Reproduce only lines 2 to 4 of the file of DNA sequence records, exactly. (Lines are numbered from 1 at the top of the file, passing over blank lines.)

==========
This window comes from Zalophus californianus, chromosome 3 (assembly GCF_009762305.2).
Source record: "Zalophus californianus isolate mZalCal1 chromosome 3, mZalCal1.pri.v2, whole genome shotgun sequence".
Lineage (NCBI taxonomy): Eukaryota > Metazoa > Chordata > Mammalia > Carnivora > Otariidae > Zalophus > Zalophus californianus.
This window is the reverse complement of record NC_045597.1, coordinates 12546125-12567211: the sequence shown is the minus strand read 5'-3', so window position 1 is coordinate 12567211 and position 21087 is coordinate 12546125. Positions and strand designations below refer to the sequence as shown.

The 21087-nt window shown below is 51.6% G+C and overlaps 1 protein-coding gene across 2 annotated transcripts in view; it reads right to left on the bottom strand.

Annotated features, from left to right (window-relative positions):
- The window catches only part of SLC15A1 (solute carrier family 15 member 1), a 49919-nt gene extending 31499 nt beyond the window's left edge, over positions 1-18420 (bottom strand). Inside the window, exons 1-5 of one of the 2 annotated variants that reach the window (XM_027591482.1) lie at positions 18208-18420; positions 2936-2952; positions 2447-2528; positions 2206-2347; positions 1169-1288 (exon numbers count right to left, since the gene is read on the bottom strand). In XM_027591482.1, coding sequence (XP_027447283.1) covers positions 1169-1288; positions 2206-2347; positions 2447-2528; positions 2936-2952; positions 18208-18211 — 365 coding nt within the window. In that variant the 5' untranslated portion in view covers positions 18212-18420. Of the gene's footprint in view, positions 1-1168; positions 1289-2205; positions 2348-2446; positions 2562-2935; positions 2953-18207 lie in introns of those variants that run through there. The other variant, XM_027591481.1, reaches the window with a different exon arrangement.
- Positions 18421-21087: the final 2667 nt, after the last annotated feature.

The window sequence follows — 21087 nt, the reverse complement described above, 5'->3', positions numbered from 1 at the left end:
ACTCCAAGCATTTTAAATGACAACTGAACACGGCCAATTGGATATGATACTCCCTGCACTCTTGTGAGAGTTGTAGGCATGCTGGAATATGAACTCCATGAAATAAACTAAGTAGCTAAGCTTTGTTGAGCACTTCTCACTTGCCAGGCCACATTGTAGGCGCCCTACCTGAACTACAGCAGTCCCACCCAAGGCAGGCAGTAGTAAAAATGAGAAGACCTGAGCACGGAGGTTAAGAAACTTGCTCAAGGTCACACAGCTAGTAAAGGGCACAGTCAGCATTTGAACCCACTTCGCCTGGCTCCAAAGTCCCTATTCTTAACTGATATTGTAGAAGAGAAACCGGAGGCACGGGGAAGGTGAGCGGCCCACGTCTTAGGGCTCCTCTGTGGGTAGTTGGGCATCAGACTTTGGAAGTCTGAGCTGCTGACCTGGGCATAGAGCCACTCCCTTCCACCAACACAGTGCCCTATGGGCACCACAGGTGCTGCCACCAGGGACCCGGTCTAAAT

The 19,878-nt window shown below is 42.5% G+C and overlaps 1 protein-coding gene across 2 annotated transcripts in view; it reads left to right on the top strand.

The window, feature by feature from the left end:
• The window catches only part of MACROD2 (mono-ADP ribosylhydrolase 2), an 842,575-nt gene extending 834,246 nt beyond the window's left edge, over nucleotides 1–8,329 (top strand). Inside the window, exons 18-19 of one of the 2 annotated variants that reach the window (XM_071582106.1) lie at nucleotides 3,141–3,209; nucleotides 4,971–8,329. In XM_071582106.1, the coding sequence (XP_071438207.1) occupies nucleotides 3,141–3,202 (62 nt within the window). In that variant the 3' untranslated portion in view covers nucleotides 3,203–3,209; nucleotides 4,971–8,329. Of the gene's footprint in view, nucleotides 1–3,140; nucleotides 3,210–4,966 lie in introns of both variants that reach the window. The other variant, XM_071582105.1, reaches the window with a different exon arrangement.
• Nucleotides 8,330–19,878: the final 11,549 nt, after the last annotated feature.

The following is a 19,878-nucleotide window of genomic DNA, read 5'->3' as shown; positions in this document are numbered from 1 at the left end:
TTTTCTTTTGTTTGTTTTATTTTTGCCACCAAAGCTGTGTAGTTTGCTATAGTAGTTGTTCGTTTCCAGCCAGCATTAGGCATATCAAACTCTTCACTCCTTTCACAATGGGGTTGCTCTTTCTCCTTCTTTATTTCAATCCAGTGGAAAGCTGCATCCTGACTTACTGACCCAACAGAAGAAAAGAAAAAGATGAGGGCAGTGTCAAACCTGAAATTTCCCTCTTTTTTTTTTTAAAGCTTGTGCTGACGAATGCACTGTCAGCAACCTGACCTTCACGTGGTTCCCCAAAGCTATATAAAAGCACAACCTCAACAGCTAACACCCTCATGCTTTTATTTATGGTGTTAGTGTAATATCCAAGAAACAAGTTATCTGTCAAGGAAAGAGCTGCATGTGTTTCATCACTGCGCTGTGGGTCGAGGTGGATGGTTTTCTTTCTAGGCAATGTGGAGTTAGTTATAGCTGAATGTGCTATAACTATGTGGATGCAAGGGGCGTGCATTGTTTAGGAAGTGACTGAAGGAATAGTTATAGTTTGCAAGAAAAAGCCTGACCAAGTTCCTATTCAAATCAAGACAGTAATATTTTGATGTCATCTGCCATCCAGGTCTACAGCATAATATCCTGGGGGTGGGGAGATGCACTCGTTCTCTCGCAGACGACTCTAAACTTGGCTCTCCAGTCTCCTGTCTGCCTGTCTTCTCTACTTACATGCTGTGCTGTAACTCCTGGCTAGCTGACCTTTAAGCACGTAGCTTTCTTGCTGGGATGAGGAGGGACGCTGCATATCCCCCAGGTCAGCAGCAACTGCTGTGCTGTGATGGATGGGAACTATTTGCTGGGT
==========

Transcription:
Source record: "Zalophus californianus isolate mZalCal1 chromosome 3, mZalCal1.pri.v2, whole genome shotgun sequence".
Lineage (NCBI taxonomy): Eukaryota > Metazoa > Chordata > Mammalia > Carnivora > Otariidae > Zalophus > Zalophus californianus.
This window is the reverse complement of record NC_045597.1, coordinates 12546125-12567211: the sequence shown is the minus strand read 5'-3', so window position 1 is coordinate 12567211 and position 21087 is coordinate 12546125. Positions and strand designations below refer to the sequence as shown.